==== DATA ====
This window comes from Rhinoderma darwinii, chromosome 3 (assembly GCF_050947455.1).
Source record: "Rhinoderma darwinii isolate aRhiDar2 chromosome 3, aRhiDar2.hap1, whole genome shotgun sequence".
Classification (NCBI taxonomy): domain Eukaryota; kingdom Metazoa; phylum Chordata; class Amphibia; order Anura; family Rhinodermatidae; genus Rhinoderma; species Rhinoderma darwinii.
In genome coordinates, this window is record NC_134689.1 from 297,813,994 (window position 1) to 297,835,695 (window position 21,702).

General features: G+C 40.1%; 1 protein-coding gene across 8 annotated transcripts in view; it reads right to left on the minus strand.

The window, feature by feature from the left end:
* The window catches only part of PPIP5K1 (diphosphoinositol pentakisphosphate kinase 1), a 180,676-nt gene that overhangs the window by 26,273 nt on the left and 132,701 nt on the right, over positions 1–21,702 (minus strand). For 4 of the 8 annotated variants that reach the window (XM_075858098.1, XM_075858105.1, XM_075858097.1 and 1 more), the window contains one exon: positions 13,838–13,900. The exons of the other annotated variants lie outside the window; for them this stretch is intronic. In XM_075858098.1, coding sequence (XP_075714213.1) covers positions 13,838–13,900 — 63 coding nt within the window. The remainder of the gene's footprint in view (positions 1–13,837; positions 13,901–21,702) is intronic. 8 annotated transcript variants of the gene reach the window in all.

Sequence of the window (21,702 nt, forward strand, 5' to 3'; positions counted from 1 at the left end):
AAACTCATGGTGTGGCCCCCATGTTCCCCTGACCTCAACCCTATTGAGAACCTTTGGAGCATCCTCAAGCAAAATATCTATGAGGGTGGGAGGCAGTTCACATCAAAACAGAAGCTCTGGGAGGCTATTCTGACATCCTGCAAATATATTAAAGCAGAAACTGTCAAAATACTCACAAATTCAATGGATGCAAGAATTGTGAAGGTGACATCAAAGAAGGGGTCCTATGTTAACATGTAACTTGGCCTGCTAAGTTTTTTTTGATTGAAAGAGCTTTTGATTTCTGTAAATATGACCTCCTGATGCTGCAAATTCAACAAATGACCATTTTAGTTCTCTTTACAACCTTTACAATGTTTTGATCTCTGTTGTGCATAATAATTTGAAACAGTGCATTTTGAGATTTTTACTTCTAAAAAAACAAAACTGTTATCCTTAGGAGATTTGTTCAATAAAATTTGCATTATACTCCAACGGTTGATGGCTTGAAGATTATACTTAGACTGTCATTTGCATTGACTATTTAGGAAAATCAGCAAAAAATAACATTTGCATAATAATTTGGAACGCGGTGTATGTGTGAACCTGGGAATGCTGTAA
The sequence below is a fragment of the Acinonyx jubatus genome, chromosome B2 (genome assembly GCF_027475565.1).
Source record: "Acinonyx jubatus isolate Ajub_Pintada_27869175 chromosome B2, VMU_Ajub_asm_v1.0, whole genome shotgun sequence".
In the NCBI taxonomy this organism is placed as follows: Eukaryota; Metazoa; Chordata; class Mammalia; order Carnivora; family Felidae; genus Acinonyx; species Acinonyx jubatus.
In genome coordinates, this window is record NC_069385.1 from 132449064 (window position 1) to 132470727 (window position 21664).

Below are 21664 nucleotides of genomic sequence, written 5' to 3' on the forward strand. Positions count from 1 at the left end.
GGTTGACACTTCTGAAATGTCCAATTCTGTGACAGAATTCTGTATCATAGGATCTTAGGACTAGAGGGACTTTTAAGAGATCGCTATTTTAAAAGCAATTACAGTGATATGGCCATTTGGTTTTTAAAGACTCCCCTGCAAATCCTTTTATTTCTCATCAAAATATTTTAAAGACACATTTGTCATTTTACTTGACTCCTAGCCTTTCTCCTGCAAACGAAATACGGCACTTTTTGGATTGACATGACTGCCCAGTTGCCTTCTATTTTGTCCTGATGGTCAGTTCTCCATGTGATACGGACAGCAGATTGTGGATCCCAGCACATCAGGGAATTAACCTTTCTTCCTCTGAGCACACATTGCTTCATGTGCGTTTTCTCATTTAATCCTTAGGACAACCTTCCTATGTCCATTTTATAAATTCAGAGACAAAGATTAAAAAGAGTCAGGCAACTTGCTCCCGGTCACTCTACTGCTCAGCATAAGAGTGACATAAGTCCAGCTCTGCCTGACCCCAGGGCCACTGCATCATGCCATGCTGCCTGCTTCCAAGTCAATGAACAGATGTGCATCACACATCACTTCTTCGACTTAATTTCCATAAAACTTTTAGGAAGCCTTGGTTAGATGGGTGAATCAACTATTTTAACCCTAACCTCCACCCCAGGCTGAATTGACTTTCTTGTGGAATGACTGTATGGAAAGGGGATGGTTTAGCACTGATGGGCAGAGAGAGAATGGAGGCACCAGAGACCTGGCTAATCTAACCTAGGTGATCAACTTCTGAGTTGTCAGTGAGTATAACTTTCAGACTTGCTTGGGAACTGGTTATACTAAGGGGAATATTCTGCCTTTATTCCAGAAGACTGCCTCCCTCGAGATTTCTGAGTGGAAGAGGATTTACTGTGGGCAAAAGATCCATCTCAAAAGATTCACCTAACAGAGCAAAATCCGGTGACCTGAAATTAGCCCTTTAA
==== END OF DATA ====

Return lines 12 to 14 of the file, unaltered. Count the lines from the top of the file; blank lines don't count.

In the NCBI taxonomy this organism is placed as follows: Eukaryota; Metazoa; Chordata; class Mammalia; order Carnivora; family Felidae; genus Acinonyx; species Acinonyx jubatus.
In genome coordinates, this window is record NC_069385.1 from 132449064 (window position 1) to 132470727 (window position 21664).

Below are 21664 nucleotides of genomic sequence, written 5' to 3' on the forward strand. Positions count from 1 at the left end.